It will look very different from the safe, happy and comfortable place my two other children Philip, 12 and Caterina, 7 will make for themselves, but it won’t be of any less value.

And I’ll be no less proud of him for getting there.

To find out more about Autism Spectrum Disorder visit Autism Awareness Australia.

If you or someone you know suffers from mental health issues contact Lifeline on 13 11 14.


The things we do for great hair

29 May

Jo hair in face

I know the lengths I go to for great hair. I give myself head spins by blow drying it upside down, I tease it, spray it, shampoo it to within an inch of its life, ruffle it, tussle it…and my friends and work colleagues share my desire for full, thick, fab hair. Check out the things they’ve tried:

Curling it, teasing on the roots, going shorter on length…

Pure coconut oil …

Not ‘dry shampoo’ but a dry texturiser…

Dry shampoo, back combing… 

Sea salt spray on wet hair and no brushing. Embrace the lady fro…

Volume mouse in wet hair, apply on the roots…

I braid my hair at night and sleep in it, and then undo the braids in the morning. It adds volume and texture…

When I braid my hair, I tease and pull at it while it is in the braid so it looks fuller…

Scrunching my hair (and using sea salt spray)…

I must be behind the times when it comes to hair because I only use some of these items for cooking – coconut oil and sea salt – and the rest…I have heard there have been amazing advances when it comes to mousse. Yes, I do the braiding and the scrunching too, followed by a full ten minute spray of extra strength hair spray.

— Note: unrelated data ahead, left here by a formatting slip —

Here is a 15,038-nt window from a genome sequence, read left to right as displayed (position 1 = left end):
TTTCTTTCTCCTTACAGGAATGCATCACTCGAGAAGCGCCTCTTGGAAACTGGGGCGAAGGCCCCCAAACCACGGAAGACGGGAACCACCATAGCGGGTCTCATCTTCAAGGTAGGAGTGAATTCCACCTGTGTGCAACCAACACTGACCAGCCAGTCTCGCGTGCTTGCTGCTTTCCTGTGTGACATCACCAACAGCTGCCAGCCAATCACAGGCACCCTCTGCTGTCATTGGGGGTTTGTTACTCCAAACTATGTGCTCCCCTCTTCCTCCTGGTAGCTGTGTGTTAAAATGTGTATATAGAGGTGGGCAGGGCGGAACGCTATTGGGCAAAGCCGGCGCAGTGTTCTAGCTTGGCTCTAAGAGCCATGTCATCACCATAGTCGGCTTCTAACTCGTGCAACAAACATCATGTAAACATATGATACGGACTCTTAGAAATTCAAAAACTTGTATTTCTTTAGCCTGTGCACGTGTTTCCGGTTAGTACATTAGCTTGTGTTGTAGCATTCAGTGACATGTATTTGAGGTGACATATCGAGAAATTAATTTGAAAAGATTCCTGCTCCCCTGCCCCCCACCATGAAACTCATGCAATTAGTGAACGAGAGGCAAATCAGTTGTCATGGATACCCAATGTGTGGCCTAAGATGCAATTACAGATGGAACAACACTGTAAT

I’ve been talking about L’Oreal Paris Elvive Fibralogy for a few weeks now and I’ve been pretty clear about my love and devotion to what is the most effective hair product for increased hair volume ever. My hair feels full at a time when it is thinning and misbehaving more than ever before. I sleep used to sleep in a ponytail to make it look fuller the next day, use a laboratory of hair products on it each week and still watch it slump and flop at the end of the day. That’s all behind me now, and no fake hair in sight. Hopefully my friends and work colleagues featured above give it a try. I know they’ll be packing up a lot of products once they try it. It takes just one use for results, and by the third use my hair was looking sooooo full.

The absolute best feedback I’ve had from my guys and gals so far has been from my beautiful friend Laura who just so happens to be a beauty expert, doing amazing hair and makeup for some very impressively high profile people (and a certain friend whom she will be making up on Saturday…see you then girlfriend). She posted this on Instagram and it pretty much says it all:

Laura beautiful hair

Having great hair is the biggest pick-me-up. It gives you confidence. I always feel best when I feel as though I have beautiful, shiny, thick, healthy-looking hair and L’Oreal Paris Elvive Fibralogy is the most effective product I have ever used that also allows my hair to move and look natural. As I rapidly approach official middle-age it is one less thing to worry about. Now I can move on to other things that have been niggling at me like, getting my teeth whitened properly, exercising more often, looking into eyelash extensions and trying out eyebrow threading.

It never ends.

L’Oreal Paris Elvive Fibralogy is available in all leading retailers, and you can also claim an exclusive discount by visiting